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4 Things To Know About the State of Cybersecurity To Better Protect Your Business From Threats

In our world of ever-increasing connectivity, the potential consequences of a cyberattack have never been greater than they are today. And with parts of the world experiencing major volatility, cybersecurity threats are indeed on the rise. In fact, the White House recently issued new, urgent guidance, calling on businesses to take these cyberthreats seriously and implement strategies to protect themselves accordingly.

Businesses may be left wondering if they have the proper infrastructure to avoid being the target of such an attack and to properly respond if such an attack occurs. After all, cybersecurity is something that companies largely see as a priority, just not one that they’re particularly well positioned to take on. Only 11 percent of CEOs in the U.S. consider themselves well prepared for a cyberattack, according to KPMG’s U.S. CEO Outlook.

If your business is part of the 89 percent that’s not well equipped to take on cyberthreats, now is the time to build out a team of highly qualified IT and engineering talent to ensure you have the right protocols in place.

Whether you’re just getting started or are working to round out an existing team, here are a few helpful things to know about the state of cybersecurity today:


1. Retaining cybersecurity professionals is a challenge for businesses worldwide.

In an international survey of cybersecurity professionals, 60 percent of businesses reported difficulties in retaining qualified cybersecurity professionals. Any positive effect the COVID-19 pandemic had on employee retention has now worn off, and businesses are struggling to retain qualified cybersecurity staff at a time when they need them most.

Among the reasons that cybersecurity professionals left their jobs, the most commonly cited included being recruited by other companies (59 percent), poor financial incentives (48 percent), limited promotion and development opportunities (47 percent), and high work stress levels (45 percent).


2. The rise of remote work has increased cybersecurity risks.

While remote work has allowed employers to save on office space and employees to cut out long commutes, it has also made businesses more vulnerable to cyberattacks.

According to an April 2021 survey of executives, 92 percent reported experiencing a business-impacting cyberattack or compromise within the past 12 months. Of that group, 67 percent said the attacks targeted remote employees.

With remote work here to say, companies must update their approaches to cybersecurity to better account for the needs of all employees, whether they’re working onsite, at a coffee shop, or from a home office.


3. Businesses of all types and sizes are at risk for cyberattacks, but some are bigger targets than others.

Globally, manufacturing replaced financial services as the top industry for cyberattacks in 2021. In the U.S. and Canada, manufacturing companies were the target of 28 percent cyberattacks, followed by professional and business services (15 percent) and retail and wholesale (11 percent).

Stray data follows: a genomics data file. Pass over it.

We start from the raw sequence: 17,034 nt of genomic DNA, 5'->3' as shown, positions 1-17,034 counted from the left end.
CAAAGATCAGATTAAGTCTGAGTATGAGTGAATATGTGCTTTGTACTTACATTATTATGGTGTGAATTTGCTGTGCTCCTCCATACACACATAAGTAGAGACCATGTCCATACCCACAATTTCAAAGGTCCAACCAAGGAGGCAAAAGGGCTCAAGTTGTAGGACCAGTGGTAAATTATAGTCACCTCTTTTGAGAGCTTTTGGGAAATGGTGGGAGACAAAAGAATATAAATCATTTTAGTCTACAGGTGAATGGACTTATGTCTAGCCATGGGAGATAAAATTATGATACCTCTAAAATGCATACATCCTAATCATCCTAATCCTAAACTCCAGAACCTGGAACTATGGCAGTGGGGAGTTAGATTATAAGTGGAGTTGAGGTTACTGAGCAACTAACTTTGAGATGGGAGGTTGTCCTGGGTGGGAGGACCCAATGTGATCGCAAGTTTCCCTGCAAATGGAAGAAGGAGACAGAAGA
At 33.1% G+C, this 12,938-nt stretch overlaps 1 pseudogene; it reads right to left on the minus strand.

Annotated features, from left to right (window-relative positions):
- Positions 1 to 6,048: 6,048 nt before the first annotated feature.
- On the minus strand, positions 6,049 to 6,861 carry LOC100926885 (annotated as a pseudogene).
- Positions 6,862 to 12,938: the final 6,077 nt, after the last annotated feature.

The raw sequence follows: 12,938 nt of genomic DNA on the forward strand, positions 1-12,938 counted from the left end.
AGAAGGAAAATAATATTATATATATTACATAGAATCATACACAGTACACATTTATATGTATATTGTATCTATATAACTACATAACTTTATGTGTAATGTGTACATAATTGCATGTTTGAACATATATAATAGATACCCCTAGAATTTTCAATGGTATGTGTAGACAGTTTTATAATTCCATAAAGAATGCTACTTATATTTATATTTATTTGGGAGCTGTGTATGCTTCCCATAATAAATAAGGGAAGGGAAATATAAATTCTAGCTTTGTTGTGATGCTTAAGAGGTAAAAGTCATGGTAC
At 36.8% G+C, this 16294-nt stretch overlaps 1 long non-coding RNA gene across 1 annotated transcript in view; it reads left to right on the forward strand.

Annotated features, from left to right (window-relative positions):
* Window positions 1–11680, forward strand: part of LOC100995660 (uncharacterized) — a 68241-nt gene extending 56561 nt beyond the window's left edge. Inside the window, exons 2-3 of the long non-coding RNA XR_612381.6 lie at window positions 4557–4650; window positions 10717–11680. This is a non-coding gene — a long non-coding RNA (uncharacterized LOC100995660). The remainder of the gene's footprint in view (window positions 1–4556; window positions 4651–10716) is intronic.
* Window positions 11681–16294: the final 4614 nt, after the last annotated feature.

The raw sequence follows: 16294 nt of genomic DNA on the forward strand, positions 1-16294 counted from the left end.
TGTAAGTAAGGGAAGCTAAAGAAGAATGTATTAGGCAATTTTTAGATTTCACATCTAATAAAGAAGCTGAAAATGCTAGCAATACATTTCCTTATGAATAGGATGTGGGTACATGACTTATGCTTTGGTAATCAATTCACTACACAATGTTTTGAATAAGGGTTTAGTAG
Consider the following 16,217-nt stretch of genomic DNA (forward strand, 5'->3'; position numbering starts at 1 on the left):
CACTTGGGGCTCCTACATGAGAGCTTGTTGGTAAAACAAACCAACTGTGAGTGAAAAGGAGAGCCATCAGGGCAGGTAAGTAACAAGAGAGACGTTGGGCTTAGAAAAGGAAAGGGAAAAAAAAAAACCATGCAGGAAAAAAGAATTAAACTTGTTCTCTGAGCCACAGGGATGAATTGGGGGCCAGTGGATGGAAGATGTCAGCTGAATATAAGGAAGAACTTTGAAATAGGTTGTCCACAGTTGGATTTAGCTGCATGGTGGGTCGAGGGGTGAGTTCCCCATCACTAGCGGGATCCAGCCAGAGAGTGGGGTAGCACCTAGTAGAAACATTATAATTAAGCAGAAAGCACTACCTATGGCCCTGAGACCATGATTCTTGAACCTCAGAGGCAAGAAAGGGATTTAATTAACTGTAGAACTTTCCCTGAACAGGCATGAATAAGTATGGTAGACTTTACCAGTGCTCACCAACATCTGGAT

Experts say that manufacturers are particularly vulnerable to attacks, particularly ransomware, because of the critical role they serve in the global supply chain. Manufacturers may feel more pressure to quickly pay a ransom because of the extreme ripple effect an outage would have on consumers and businesses alike.


4. Demand for cybersecurity professionals has skyrocketed in recent years and will only continue to grow.

The number of unfilled cybersecurity jobs grew by a whopping 350 percent between 2013 and 2021, according to data from Cybersecurity Ventures. Today, there are 3.5 million unfilled cybersecurity jobs worldwide, with that number expected to remain steady through 2025.

Unsurprisingly, the U.S. Bureau of Labor Statistics ranks “information security analyst” as one of its fastest growing jobs, expecting a growth rate of 33 percent between 2020 and 2030.

The good news for employers is that the cybersecurity skills gap is finally beginning to close. Tech industry powerhouses including Microsoft, Google, IBM, Apple, and Amazon are spearheading partnerships and initiatives to provide education and training for individuals seeking careers in cybersecurity.


It’s clear that protecting your business against cyberthreats has never been more important—or as big of an undertaking—than it is today. And given the incredibly competitive job market for cybersecurity professionals, finding and securing the most qualified IT and engineering employees may feel out of reach.

Our team at Broadleaf Results is ready to help you land the talent you need to ensure you have the cybersecurity infrastructure you need in 2022 and beyond. Reach out now to learn more.